Michelle Obama: Most Powerful Mom?According to Working Mother’s Top Ten Moms of 2011, Michelle Obama ranks as one of the ten most powerful moms in the world.
As much as I respect Working Mother magazine, and delight in Michelle Obama (along with most of the world), I beg to differ.
Michelle Obama IS popular, with approval ratings close to seventy percent. But popular flies a different flag than powerful. Of all the women in the world I admire, Michelle Obama is the one from whom I’d like to see a little more power-flexing -- and a whole lot less bicep-flexing.
The last interesting quote from Michelle Obama was her now-infamous February 2008 campaign cutline that America’s support of a black presidential candidate made her proud of her country for the first time in her adult life. I was intrigued by her heartfelt words. As an educationally and economically privileged white American woman, I wanted more on the subject from her. Of course it’s harder to be proud of this country if you are black, given our history of slavery, economic discrimination and voter intimidation -- but as a white woman, I’d rarely thought about patriotism in that vein.
Obama opened my eyes to the still-prevalent prejudice black moms face in the workforce, in the polling booth, and in raising children. She made me think long and hard about what it would be like to be a black mom, holding a child’s hand on the first day of kindergarten at an underfunded and overcrowded public school, or driving with kids in the backseat through a predominately not-black neighborhood, or taking a gravely sick black child to a hospital staffed mostly by white doctors and nurses.
But instead of praising her candor, conservative media and rival politicians portrayed Obama as the stereotypical “angry black woman.” These howls effectively silenced Michelle Obama for the rest of the campaign and the first four years of her husband’s presidency. She’s hardly spoken up since - in public, at least. Probably to the satisfaction of her husband’s press office, but to our collective loss.
We see Michelle Obama plenty. She’s regularly smiling and pumping her arms on the cover of Vogue, People, Ladies Home Journal and Reader’s Digest. We know the contents of her closet and where she shops. We know her height, her weight and her shoe size.
But do we know the contents of her mind? We rarely hear her opinions on any subjects of substance. I for one have seen enough of her upper appendages and her designer clothes, and read enough bland dogma on home-grown vegetables and aerobic exercise, to last me several lifetimes. Are fashion and body-toning tips all we can expect from one of the most highly educated First Ladies in history?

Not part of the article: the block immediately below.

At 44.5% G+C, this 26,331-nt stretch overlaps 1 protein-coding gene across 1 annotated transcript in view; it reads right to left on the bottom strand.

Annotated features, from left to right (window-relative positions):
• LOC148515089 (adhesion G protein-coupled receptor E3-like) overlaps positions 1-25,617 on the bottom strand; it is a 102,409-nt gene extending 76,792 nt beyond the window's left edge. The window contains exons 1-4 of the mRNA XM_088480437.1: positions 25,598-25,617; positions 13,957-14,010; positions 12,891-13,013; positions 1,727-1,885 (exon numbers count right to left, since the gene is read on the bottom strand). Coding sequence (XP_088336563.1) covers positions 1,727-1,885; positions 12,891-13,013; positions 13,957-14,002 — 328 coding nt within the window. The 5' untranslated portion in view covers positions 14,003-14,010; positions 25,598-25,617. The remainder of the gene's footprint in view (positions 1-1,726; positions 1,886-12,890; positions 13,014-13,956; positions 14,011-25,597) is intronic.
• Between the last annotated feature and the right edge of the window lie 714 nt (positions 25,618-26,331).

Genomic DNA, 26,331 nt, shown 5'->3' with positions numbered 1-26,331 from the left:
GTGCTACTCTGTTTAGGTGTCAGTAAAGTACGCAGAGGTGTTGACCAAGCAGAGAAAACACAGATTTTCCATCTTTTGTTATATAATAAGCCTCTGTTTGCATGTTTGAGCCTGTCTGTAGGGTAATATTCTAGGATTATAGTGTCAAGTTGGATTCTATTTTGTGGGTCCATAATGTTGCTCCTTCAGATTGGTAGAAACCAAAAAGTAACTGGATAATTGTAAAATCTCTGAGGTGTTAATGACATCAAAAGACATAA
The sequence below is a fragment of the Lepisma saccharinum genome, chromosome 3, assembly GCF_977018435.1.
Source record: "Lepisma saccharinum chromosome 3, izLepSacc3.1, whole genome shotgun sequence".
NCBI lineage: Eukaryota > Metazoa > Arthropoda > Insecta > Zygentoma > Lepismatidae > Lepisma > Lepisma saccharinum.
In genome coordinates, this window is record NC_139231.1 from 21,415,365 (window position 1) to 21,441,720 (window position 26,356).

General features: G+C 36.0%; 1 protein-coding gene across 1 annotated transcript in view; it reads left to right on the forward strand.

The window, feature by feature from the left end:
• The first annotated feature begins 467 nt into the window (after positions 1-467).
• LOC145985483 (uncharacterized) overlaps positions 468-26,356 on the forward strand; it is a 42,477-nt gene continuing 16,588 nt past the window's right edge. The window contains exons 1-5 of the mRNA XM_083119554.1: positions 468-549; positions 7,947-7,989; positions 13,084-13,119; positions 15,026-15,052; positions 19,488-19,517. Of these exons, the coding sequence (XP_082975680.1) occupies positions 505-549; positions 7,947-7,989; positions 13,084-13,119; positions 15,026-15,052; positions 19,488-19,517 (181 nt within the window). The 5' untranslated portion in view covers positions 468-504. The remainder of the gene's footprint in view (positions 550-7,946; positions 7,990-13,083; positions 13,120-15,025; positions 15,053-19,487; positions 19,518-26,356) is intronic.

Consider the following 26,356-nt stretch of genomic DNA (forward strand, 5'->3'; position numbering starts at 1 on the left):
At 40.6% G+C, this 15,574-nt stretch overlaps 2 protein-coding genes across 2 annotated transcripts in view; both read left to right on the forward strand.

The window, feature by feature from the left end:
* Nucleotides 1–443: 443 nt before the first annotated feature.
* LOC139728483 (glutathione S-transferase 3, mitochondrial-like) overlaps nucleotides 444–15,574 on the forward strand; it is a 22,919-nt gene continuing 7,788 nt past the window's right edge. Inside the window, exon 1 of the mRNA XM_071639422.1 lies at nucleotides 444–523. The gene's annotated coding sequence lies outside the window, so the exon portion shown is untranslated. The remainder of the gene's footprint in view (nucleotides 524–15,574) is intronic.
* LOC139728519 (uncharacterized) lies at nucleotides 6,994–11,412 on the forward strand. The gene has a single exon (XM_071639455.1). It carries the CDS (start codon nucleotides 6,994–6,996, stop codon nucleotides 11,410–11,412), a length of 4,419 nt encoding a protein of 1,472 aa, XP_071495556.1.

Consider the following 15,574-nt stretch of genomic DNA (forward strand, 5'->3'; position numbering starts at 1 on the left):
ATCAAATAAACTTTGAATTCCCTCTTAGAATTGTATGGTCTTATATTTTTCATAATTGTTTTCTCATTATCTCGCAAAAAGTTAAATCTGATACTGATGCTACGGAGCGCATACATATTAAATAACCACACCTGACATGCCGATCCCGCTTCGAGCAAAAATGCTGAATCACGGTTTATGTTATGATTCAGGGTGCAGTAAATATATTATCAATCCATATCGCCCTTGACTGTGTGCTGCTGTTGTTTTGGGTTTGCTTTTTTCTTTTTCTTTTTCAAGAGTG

Please don’t interpret this as criticism of Ms. Michelle. I don’t imagine she has a lot of leeway. I’m sure there is immense pressure - from political advisors, the black community, her husband, the watching world - to play her role as First Black Lady on the safe side. First, do no harm is a critical political and societal goal for the only black couple to head the White House. Maybe she’s just presenting an image palatable to Americans squeamish about a smart, powerful black woman running the White House - just as many celebrities craft an image to sell records, win elections, or raise capital.
Hands down, Michelle Obama has won the nation’s popularity contest. But one of the primal lessons of feminism is that power outranks popularity. I’m willing to be Michelle Obama has realized that, too.
I’d like to get past the image Michelle Obama projects - and to hear more of her opinions. Particularly on the subjects she knows firsthand, the thorny topics that bedevil women today. The importance of education in leveling the gender and racial playing fields (Michelle Obama went to Princeton and Harvard Law School). What it’s like to be the major breadwinner (she out-earned her husband financially until she became First Mom in the White House). How to juggle career and kids gracefully and without resentment. The value of live-in childcare help (her mom moved to DC along with Malia and Sasha). What it is really like to be the first black First Lady in America -- something I, and the rest of the white women in America, know zilch about.
However pragmatic her strategy, I fear we’ve all lost something invaluable - the opportunity to hear from a black career woman, equal rights advocate, and mom with plenty of moxie and mind capital to share with our country. Perhaps, whether President Obama is re-elected or not, the freedom from popularity polls will mean more straight talk from his wife. I, for one, will be listening assiduously.